Hemophagocytic lymphohistiocytosis is a rare hyperinflammatory disorder related to macrophage activation and usually presents as prolonged fever and a sepsis-like syndrome. [2],[4] Two types of HLHs are seen: The primary (familial) form is a fatal autosomal recessive disorder that typically affects young children, whereas the secondary or reactive form is associated with viral, bacterial, fungal, or parasitic infections as well as with connective tissue disorders and malignancy. The importance of the association between HLH and infection lies in the fact that both forms of HLH may be preceded by infection. HLH may also mimic infectious diseases such as overwhelming bacterial sepsis. [2],[5] Most of the secondary HLH cases are associated with viral infection, and Epstein-Barr virus has been implicated as the most common cause. [6] Virus-associated hemophagocytic syndrome presents with nonspecific clinical signs such as fever, cachexia, hepatosplenomegaly, and lymphadenopathy. Typical laboratory findings include bicytopenia or pancytopenia, hepatic impairment with coagulopathy, hypofibrinemia, elevation of serum LDH and triglyceride levels, and ferritinemia. Diagnosis is confirmed by cytological or pathological examination of bone marrow or tissue specimens. [3],[7] As regards diagnosis and treatment, the criteria of the HLH 2004 protocol proposed by the Histiocyte Society are followed. Dengue fever, caused by flavivirus, is an important mosquito-transmitted disease. Rapid serologic diagnosis made by using capture ELISA can distinguish between primary and secondary dengue infections. [8] Dengue NS1 Ag test has a significantly higher sensitivity for primary infections than for secondary infections. [9] Hyperproduction of cytokines, including interferon γ (IFN-γ), tumor necrosis factor α (TNF-α), and interleukin 6 by virus-infected T lymphocytes may play a role in the pathogenesis of HLH. In the context of virus-associated HLH, higher levels of IFN-γ and TNF-α correlate with poor clinical outcome.[10] Very few cases of dengue associated HLH have been reported so far. According to the published data, there are fewer than 20 case reports, which showed evidence of dengue virus causing this syndrome. [11],[12] However, in one study from India, dengue virus has been found to be the most common agent causing HLH in children. [13]

HLH should be considered in the differential diagnosis of children and adolescents with prolonged fever, hepatosplenomegaly, and cytopenia. Prompt recognition and early institution of appropriate therapy may result in good outcome, particularly in infection-associated HLH. In the absence of a proven definitive therapy, supportive therapy and maximal diagnostics for the detection of curable underlying diseases are essential. Clinicians should work closely with pathologists and microbiologists to clearly define precipitating or underlying illnesses. Our patient is an unusual case of dengue-related hemophagocytic syndrome and contributes an additional case to the existing literature on this topic. The occurrence of reactive infection-associated hemophagocytosis is rare and that too in the setting of classic dengue fever, making the case stand apart. Clinicians should be aware of the fact that the occurrence of hemophagocytosis and dyserythropoiesis could be due to dengue virus infection in areas where the disease prevalence is more.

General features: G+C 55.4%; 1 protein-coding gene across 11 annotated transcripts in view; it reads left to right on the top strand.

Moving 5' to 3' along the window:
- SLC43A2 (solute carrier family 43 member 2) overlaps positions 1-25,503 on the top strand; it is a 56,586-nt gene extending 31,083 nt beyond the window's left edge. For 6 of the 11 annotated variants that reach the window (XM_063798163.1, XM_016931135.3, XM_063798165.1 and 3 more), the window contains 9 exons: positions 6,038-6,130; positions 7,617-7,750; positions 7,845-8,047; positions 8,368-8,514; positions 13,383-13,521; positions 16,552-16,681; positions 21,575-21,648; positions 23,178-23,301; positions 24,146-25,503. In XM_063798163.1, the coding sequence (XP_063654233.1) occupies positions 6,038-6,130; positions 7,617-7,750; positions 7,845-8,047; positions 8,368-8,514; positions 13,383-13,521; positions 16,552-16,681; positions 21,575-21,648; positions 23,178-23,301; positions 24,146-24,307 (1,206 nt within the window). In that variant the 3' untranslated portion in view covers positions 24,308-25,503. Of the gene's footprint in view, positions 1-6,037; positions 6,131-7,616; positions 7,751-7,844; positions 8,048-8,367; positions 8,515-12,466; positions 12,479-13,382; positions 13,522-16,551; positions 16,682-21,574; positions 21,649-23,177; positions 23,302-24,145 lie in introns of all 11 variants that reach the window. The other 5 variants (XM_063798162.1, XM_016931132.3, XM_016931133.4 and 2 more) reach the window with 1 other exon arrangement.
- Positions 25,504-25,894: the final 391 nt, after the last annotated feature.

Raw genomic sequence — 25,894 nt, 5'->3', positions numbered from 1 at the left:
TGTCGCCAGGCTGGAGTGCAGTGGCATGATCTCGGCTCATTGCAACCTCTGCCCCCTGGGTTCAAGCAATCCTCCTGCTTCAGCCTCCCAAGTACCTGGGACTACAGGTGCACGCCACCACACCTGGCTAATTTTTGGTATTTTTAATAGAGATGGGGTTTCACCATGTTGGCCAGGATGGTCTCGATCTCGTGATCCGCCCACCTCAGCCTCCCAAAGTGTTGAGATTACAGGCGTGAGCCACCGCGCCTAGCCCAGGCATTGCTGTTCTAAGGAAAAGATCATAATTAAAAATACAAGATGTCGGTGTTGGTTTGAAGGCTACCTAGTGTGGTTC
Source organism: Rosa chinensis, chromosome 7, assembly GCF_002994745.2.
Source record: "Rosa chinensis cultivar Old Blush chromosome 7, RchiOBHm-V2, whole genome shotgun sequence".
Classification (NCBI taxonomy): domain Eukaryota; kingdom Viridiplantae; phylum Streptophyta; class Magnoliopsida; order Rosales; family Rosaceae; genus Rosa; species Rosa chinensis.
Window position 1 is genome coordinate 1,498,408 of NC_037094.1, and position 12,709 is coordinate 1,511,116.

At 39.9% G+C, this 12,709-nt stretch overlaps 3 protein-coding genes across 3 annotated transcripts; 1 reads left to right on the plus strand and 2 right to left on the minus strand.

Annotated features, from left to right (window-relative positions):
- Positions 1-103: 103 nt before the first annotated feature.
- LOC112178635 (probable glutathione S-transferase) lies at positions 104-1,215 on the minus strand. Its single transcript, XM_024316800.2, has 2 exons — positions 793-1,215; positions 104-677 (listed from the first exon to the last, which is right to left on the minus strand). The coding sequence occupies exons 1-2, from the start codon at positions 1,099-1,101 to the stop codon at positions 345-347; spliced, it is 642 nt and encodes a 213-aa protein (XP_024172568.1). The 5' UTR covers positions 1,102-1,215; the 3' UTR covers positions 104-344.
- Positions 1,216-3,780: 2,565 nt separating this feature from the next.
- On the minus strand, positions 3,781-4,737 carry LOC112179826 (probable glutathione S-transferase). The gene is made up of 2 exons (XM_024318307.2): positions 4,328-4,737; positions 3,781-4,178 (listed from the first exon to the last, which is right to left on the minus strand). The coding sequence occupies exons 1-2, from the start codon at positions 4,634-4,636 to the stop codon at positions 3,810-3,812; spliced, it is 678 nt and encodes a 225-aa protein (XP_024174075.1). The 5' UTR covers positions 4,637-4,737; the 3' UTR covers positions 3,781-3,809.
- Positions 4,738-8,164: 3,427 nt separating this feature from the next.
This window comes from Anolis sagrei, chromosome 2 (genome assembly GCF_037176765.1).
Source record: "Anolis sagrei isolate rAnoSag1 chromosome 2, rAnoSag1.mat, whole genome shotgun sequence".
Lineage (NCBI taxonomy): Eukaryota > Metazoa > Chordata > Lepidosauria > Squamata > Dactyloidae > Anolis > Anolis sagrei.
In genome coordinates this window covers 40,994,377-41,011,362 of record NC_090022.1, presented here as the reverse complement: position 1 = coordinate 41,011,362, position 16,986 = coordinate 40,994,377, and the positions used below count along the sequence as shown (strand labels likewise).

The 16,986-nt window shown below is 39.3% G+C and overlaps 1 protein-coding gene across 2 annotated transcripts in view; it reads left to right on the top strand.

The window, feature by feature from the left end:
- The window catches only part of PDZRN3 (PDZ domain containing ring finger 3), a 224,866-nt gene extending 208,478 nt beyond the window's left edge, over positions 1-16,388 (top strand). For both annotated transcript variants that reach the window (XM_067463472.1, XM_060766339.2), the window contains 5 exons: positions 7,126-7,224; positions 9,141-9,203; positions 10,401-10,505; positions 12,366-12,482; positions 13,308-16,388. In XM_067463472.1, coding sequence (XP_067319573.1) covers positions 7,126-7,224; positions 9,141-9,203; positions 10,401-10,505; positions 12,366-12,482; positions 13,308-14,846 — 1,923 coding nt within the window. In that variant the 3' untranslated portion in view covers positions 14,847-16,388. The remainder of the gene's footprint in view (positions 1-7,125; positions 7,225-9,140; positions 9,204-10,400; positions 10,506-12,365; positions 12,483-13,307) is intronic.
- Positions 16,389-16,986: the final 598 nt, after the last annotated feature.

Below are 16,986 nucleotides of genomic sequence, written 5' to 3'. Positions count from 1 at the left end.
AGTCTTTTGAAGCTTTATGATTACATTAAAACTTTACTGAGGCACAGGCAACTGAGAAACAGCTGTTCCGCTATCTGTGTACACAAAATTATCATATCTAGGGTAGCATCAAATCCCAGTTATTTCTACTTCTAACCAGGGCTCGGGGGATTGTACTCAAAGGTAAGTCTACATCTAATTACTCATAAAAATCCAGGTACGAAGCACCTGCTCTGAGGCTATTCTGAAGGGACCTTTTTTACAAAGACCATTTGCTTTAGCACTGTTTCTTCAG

Conclusion Top


Hemophagocytic syndrome can occur even in the setting of infections not typically associated with it, such as classic dengue fever as in our case. This case highlights the need for increased awareness of such an association. Clinicians should be aware of this disorder in appropriate clinical settings because prompt recognition and early institution of appropriate therapy is the most important factor for recovery.

 
   References Top

1.Sullivan JL, Woda BA. Lymphohistiocytic Disorders. In: David GN, Ginsburg D, Orkin SH, Look AT, editors. Nathan and Oski's Hematology of Infancy and Childhood. 6 th ed. Philadelphia: Saunders; 2003. p.1380-81.   Back to cited text no. 1
    
2.Fisman DN. Hemophagocytic syndromes and infection. Emerg Infect Dis 2000;6:601-8.  Back to cited text no. 2
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3.Karras A, Hermine O. Macrophage activation syndrome. Rev Med Interne 2002;23:768-78.   Back to cited text no. 3
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4.Henter JI, Horne A, Arico M, Egeler RM, Filipovich AH, Imashuku S, et al. HLH-2004: Diagnostic and therapeutic guidelines for hemophagocytic lymphohistiocytosis. Pediatr Blood Cancer 2007;48:124-31.  Back to cited text no. 4
    
5.Janka GE. Hemophagocytic syndromes. Blood Rev 2007;21:245-53.  Back to cited text no. 5
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6.Janka G, Zur Stadt U. Familial and acquired hemophagocytic lymphohistiocytosis. Hematology Am Soc Hematol Educ Program 2005:82-8.  Back to cited text no. 6
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7.Imashuku S, Hlbi S, Todo S. Hemophagocytic lymphohistiocytosis in infancy and childhood. J Pediatr 1997;130:352-7.  Back to cited text no. 7
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8.Vaughn DW, Nisalak A, Solomon T, Kalayanarooj S, Nguyen MD, Kneen R, et al. Rapid serologic diagnosis of dengue virus infection using a commercial capture ELISA that distinguishes primary and secondary infections. Am J Trop Med Hyg 1999;60:693-8.  Back to cited text no. 8
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9.Chaterji S, Allen JC, Jr., Chow A, Leo YS, Ooi EE. Evaluation of the NS1 rapid test and the WHO dengue classification schemes for use as bedside diagnosis of acute dengue fever in adults. Am J Trop Med Hyg 2011;84:224-8.  Back to cited text no. 9
    
10.Ohga S, Matsuzaki A, Nishizaki M, Nagashima T, Kai T, Suda M, et al. Inflammatory cytokines in virus-associated hemophagocytic syndrome. Interferon-gamma as a sensitive indicator of disease activity. Am J Pediatr Hematol Oncol 1993;15:291-8.  Back to cited text no. 10
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11.Veerakul G, Sanpakit K, Tanphaichitr VS, Mahasandana C, Jirarattanasopa N. Secondary hemophagocytic lymphohistiocytosis in children: an analysis of etiology and outcome. J Med Assoc Thai 2002;85 Suppl 2:S530-41.  Back to cited text no. 11
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12.Jain D, Singh T. Dengue virus related hemophagocytosis: A rare case report. Hematology 2008;13:286-8.  Back to cited text no. 12
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13.Ramachandran B, Balasubramanian S, Abhishek N, Ravikumar KG, Ramanan AV. Profile of hemophagocytic lymphohistiocytosis in children in a tertiary care hospital in India. Indian Pediatr 2011;48:31-5.  Back to cited text no. 13
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Correspondence Address:
Sayantan Ray
Department of Medicine, Medical College and Hospital, West Bengal
India
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Source of Support: None, Conflict of Interest: None


DOI: 10.4103/0974-777X.91068

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    Abstract